Confession: I have never played a guitar that felt or sounded perfect on the first try
I bought a Fender Stratocaster recently. Was the purchase of the guitar one of those magical moments in the guitar store where the instrument felt perfect when I played it and I just "had to have it"? Nope. In fact, the guitar played and sounded like absolute crap in the store. The strings were old, slightly rusted and scratchy, the cord I used to plug into the amp was almost broken beyond repair, and the amp I used was a crappy little Marshall that sounded plastic and terrible. So why did I buy it? I'll explain that in a moment.
I've played quite a few guitars over the years. Fender, Gibson, Squier, Epiphone, Jackson, Dean, B.C. Rich, etc. I've played new guitars, somewhat-used guitars, beat-up guitars, vintage guitars, guitars that were well worn-in, guitars that were old but not worn-in at all, pristine clean guitars, dirty full-of-gunk guitars and so on. While I haven't played them all (who could?), I've put my hands on a good number of them, and the result is always the same with me. No guitar I've ever played felt or sounded perfect on the first try.
With any guitar I acquire, I won't know if I actually like it until it's broken in. For example, my 2010 Squier Bullet Strat is now well-worn-in and has a neck to die for. It plays amazingly well and has single-coil pickups that are bright and even somewhat "screechy" to some ears, but I dig it. She's a great player. Yeah, there are dings in the neck now. Yeah, the pick guard is all scratched up. But she can sing because my hands have been on that guitar enough to break it in proper and make her sing.
The Fender I bought for features first because of the way its electronics were done. When I got it home, I first did a video on it, then right after that switched out the strings. After that I played it for a day, then adjusted the saddles. I haven't even opened up the back plate yet, and haven't intonated it yet either. First setup of any guitar I buy usually takes several weeks, because I have to play it a ton before I get to all the stuff I need to adjust.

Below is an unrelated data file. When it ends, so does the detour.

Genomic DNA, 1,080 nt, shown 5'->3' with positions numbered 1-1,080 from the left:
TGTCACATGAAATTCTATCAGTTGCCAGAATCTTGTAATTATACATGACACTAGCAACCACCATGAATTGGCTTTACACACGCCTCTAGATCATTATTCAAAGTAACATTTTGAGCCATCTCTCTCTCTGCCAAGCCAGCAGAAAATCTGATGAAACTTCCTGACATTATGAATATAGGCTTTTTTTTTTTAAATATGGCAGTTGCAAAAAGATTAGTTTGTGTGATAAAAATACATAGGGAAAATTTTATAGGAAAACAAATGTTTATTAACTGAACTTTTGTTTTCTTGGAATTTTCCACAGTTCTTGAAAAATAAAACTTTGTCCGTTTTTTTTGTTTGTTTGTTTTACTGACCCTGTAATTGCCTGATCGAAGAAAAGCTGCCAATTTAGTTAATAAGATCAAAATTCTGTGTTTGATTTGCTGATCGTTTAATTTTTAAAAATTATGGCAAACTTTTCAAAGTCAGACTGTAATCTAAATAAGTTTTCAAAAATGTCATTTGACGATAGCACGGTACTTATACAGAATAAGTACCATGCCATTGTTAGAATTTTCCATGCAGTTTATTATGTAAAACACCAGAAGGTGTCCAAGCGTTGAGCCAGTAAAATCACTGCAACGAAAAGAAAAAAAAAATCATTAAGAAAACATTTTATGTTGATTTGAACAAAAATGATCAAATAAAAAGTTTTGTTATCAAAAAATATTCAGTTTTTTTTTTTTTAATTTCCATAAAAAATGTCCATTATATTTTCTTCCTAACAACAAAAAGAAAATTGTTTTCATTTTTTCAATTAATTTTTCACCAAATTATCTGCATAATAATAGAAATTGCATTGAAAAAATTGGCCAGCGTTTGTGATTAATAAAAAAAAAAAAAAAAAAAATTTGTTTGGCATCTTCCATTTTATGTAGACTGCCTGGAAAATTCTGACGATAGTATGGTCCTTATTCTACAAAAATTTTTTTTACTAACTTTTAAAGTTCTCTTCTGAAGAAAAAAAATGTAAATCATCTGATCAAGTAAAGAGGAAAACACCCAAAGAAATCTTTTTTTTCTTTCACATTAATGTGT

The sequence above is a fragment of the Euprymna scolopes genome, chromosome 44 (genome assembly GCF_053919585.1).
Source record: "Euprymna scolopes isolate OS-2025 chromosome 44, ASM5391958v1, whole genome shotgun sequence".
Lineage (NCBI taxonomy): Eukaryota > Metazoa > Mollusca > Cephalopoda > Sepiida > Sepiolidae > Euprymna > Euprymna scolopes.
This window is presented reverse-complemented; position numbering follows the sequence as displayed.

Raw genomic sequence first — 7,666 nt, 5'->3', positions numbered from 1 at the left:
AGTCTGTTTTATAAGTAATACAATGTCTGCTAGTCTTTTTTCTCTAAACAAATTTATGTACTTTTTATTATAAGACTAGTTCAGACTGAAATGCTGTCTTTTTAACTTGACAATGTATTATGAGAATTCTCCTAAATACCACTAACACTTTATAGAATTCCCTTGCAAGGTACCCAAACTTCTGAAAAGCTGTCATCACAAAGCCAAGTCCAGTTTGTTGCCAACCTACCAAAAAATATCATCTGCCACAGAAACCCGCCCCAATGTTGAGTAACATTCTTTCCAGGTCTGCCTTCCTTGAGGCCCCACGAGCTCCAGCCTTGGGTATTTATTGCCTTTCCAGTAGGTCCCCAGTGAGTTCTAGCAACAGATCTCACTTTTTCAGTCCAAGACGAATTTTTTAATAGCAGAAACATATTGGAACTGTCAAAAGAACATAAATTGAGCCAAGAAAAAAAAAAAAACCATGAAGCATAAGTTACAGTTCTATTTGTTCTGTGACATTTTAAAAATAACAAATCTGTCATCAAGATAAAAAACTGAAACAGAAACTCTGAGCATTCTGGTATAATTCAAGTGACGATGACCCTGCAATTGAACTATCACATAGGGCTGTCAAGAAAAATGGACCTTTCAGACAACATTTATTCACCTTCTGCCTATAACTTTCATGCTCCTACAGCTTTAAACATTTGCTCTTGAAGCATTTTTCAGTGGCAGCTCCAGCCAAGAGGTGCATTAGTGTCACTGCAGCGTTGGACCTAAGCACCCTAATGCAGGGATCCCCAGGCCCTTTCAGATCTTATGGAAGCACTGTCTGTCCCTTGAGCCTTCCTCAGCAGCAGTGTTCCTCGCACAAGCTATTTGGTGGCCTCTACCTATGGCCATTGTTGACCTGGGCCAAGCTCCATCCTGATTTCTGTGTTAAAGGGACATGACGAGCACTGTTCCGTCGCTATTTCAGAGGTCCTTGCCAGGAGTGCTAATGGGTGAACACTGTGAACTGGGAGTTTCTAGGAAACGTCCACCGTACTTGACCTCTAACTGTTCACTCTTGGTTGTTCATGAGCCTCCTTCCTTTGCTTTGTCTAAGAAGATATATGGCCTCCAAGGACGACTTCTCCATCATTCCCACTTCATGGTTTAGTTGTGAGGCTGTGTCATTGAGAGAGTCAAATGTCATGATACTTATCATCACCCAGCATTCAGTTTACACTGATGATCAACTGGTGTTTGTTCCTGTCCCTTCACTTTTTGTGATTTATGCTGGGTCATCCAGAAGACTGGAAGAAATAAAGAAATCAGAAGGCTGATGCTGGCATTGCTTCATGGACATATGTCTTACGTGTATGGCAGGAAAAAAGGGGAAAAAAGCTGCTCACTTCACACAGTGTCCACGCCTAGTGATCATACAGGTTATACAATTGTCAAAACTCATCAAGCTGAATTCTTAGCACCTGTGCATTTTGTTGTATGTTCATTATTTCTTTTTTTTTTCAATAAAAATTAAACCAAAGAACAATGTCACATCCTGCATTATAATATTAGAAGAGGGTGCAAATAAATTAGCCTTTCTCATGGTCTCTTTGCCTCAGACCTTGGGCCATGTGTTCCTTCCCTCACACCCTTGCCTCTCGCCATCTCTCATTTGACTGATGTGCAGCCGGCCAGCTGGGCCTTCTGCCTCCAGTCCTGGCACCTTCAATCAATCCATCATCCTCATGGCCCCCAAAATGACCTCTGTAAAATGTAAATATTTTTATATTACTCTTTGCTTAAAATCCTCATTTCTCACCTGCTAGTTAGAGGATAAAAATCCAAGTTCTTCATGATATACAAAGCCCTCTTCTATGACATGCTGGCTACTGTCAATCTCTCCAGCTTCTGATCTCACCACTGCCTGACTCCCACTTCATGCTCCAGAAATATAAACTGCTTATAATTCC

Anyway, I'm fast learning that the Fender I bought wants to be played. She's a totally different animal compared to the Squier axes I have, but over time I'll be able to set her up to where it will be just right for the way I play. In my experience it takes time before a guitar truly feels like yours.
While testing the Fender I have now in the guitar store, it played and sounded like crap like I said, but I saw the potential that she could be something wonderful, and she is fast becoming just that.
Things I know in advance whenever I enter a guitar store
I'm not saying all guitar stores are like this, but I always experience the following whenever I'm in one:
- No new guitar will be set up correctly, even if there's a sticker on it claiming it was set up.
- The strings on any new guitar I pick up will be old or rusty (when you see black lines, that's rust). This is because most guitars regardless of price are shipped with strings that started to rust even before it arrived at the store.
- The back of the neck for any guitar will feel like plastic because it's been sitting on the wall or the floor collecting dust and hasn't been cleaned (possibly for weeks). When you pick it up, you're mashing all that dust right into the neck, hence the plastic feel.
- The fingerboard will also feel like plastic for the same reason the back of the neck does.
- Tuners on new guitars - even the expensive ones - won't feel right at all because they've hardly been used. For example, when you pick up an expensive axe, go to tune and the tuner actually clicks noticeably, that means it probably hasn't been adjusted for weeks.
Cheaper guitars in the store believe it or not always play and sound better than the expensive ones. Why? Because cheaper axes are picked up and played more because they're more affordable. Expensive axes just sit.. and sit.. and sit for weeks or even months on end. And of course they're always mounted high or put in glass cases so nobody can get to them unless they specifically request it.
I have never experienced a perfect-playing or perfect-sounding guitar in the guitar store; that's never happened to me. I know that whatever I get will require setup and many hours of play before it's broken in properly.
I'm not saying the 'magic moment' can't happen in a guitar store when you pick up certain guitars, but it's never happened to me in my years of playing. I know that whatever I buy needs to be played and played often for a while before it can truly sing for me.
More articles to check out
- Are there any real advantages to a headless guitar?
- Telecaster is a good example of a one-and-done guitar
- The guitars I still want that I haven't owned yet
- Casio W735HB (I wish this strap was offered on G-SHOCK)
- EART guitars are really stepping it up
- Using a Garmin GPS in 2021
- Converting to 24 hour time
- The best audio tester for your song recordings is your phone
- 5 awesome Casio watches you never see
- Using a stock guitar